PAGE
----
This Day in Legal History: National War Labor Board Established
On January 12, 1942, a major event unfolded in the annals of U.S. labor and legal history when President Franklin D. Roosevelt reestablished the National War Labor Board (NWLB) amidst the exigencies of World War II. This strategic move was designed to maintain labor harmony and forestall disruptions in the critical wartime economy. The NWLB, originally conceived by President Woodrow Wilson during World War I, was reborn with a mandate to arbitrate disputes between workers and employers, a task of enormous significance given the heightened industrial demands of war.
The board's jurisdiction extended across vital sectors such as aviation, automobile manufacturing, shipping, mining, telegraph, and railways, reflecting the diverse industrial front of the U.S. war effort. By mediating labor conflicts and enforcing wage controls, the NWLB played a pivotal role in stabilizing the domestic workforce during a period of global upheaval. This stabilization was crucial for ensuring uninterrupted production of war materials, a cornerstone of the Allied victory strategy.
The NWLB's impact went beyond mere dispute resolution. It also shaped broader labor policies, influencing wage standards and working conditions. This intervention was critical in maintaining a balance between the needs of the war economy and the rights and welfare of workers, a delicate equilibrium during such tumultuous times.
The legacy of the NWLB resonates even today, highlighting the intricate relationship between labor relations, governmental policy, and national security. The Cornell University collection of NWLB files from both World Wars serves as a rich repository of information, offering insights into the board's operations, decisions, and overall influence. These documents not only chronicle a crucial aspect of legal and labor history but also provide valuable lessons for managing large-scale industrial and labor relations in times of national crisis.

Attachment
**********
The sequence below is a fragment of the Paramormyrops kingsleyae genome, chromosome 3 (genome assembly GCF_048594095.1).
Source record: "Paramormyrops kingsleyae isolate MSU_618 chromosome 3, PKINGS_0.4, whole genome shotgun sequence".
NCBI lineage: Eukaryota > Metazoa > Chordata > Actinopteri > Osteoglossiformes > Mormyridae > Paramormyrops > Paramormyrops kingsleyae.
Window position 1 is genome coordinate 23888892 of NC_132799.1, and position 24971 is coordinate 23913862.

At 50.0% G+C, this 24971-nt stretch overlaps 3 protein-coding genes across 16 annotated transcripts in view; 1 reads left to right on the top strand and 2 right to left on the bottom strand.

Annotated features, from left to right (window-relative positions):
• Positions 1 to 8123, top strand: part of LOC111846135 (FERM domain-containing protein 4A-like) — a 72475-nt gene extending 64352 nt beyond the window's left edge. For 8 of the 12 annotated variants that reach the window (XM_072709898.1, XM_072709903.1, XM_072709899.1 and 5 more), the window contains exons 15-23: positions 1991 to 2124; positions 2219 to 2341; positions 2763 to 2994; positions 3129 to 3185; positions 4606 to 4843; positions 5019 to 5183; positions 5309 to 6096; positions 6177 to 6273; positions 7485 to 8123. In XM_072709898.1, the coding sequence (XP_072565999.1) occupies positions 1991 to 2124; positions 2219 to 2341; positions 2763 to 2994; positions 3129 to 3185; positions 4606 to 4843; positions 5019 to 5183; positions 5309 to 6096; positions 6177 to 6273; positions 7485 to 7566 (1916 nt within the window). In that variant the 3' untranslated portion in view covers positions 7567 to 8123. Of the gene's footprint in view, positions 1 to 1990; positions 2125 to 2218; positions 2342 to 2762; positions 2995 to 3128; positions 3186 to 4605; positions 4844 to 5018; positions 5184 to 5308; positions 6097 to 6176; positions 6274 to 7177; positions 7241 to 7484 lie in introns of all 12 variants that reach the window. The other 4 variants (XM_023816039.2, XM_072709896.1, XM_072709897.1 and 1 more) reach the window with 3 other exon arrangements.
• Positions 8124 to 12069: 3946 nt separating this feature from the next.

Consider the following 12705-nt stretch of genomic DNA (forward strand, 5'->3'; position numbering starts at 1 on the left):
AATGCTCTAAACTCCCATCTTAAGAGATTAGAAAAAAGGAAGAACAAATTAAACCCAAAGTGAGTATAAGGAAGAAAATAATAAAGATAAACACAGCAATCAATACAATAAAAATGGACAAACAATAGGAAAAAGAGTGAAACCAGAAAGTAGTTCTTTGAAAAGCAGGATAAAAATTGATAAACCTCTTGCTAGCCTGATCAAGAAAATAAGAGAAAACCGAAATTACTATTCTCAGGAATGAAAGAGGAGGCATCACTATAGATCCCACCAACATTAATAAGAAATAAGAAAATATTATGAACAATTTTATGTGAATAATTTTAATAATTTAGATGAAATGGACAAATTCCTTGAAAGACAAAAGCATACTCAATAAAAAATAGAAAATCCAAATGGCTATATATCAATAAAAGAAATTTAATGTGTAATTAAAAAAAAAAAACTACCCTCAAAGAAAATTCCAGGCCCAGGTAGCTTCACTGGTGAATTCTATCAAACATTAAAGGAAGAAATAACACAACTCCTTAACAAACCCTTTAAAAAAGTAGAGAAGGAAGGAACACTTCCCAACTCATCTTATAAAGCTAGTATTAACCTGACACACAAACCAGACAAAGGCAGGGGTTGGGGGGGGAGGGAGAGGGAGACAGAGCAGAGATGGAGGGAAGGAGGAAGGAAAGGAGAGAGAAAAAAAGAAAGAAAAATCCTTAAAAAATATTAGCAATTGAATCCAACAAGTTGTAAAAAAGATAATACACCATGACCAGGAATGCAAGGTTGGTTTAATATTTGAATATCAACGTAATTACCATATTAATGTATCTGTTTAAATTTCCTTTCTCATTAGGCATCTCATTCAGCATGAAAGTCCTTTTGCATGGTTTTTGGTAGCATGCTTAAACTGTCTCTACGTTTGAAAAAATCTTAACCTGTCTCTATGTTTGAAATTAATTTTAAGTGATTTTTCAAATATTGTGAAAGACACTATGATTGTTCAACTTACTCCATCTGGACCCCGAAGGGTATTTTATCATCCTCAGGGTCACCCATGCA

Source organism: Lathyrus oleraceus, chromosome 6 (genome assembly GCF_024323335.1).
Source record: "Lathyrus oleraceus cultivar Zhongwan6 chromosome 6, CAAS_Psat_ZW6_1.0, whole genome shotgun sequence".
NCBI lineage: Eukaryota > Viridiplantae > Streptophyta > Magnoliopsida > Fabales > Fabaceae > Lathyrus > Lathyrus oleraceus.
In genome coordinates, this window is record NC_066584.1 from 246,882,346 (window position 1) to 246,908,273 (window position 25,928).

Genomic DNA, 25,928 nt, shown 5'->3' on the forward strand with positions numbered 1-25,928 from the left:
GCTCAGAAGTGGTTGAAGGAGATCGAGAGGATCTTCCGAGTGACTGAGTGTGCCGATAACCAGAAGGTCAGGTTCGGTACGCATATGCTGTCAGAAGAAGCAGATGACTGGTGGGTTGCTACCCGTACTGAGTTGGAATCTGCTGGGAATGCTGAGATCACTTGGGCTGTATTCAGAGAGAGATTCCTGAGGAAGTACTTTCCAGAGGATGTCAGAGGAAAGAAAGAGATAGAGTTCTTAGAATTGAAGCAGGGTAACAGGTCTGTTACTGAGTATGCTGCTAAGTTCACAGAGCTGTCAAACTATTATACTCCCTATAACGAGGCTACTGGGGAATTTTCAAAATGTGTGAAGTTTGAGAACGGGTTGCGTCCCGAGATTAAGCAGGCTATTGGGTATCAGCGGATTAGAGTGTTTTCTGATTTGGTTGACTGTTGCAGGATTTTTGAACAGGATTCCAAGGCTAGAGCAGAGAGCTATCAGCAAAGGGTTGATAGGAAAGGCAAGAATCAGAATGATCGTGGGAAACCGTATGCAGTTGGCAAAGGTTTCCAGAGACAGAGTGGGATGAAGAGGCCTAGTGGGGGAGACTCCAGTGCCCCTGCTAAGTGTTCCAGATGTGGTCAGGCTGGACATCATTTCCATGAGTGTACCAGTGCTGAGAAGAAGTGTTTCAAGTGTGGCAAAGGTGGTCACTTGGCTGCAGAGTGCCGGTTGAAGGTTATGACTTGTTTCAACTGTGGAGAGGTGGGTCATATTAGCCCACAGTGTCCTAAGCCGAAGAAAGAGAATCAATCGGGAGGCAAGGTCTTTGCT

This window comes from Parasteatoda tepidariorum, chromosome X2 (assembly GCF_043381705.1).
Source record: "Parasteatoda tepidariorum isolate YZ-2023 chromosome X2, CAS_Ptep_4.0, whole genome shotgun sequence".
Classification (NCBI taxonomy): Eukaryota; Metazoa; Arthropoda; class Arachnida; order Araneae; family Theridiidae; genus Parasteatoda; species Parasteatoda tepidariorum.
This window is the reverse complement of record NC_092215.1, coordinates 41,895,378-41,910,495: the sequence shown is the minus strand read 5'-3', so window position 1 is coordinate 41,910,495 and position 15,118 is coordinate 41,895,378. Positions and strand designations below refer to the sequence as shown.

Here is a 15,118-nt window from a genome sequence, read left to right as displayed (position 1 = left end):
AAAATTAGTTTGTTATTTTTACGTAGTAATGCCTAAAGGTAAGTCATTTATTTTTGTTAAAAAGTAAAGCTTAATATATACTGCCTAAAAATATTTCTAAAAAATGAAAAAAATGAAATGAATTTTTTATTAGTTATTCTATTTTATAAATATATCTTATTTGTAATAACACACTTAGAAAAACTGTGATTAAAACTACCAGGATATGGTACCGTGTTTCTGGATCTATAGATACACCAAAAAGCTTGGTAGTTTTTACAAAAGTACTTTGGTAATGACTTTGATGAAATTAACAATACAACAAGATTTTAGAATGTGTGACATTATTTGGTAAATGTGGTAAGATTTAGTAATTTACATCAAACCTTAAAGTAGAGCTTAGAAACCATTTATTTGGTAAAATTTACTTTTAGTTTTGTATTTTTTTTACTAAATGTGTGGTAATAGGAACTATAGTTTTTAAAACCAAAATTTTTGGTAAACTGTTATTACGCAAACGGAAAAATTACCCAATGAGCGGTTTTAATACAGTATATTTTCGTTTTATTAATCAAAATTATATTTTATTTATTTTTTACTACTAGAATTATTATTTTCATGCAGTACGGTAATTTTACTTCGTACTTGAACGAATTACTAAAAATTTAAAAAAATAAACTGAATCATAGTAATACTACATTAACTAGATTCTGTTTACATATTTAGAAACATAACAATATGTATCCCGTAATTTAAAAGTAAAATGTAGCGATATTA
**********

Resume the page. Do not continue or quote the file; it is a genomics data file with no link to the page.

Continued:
Today, on January 12, 2024, a lawsuit led by Norma Anderson, a 91-year-old lifelong Colorado Republican, challenges Donald Trump's eligibility for the Republican primary ballot in Colorado. Anderson, who witnessed the Capitol attack on January 6, 2021, believes Trump was responsible and should be disqualified under a 19th-century constitutional provision for engaging in insurrection. This case, set for a Supreme Court hearing on February 8, questions Trump's role in the events of January 6 and its implications for his candidacy in the upcoming election against Joe Biden.
The lawsuit, joined by three Republicans and two independents, is driven by a concern for the constitution and democracy, citing Trump's alleged role in the Capitol attack. It uses the 14th Amendment's disqualification clause, which bars anyone who engaged in insurrection from public office, a provision never before used to declare a presidential candidate ineligible.
Trump's legal team argues against the characterization of January 6 as an insurrection and denies his involvement. The case, initiated by Citizens for Responsibility and Ethics in Washington (CREW), a watchdog group, highlights the significance of conservatives challenging Trump's eligibility, emphasizing the non-partisan nature of the issue.
Plaintiff Krista Kafer, a conservative columnist and Trump voter in 2020, expresses concern for personal safety and the broader implications of Trump's potential re-election. The case brings to the forefront critical constitutional questions and the enduring impact of the January 6 events on American democracy.
Activision Blizzard Inc. faces two new lawsuits alleging discrimination, despite a proposed $55 million settlement with the California Civil Rights Department over similar claims. The new cases, filed in Los Angeles Superior Court, bring fresh accusations including demotion due to complaints about sexist treatment and discrimination against "old white guys." The proposed settlement contains a unique clause stating that no court or independent investigation has substantiated any allegations, which could make it harder for new plaintiffs to use these settled claims in their litigation.
The settlement's strict language doesn't prevent new lawsuits but lacks the usual momentum that follows a significant deal with a regulator. In contrast to many class actions, Activision's deal doesn't automatically include all plaintiffs, allowing individuals to pursue separate claims. The recent lawsuits echo previous allegations of unequal pay, promotions, and a "frat boy culture" at Activision, including serious incidents like an employee's suicide linked to intense sexual harassment.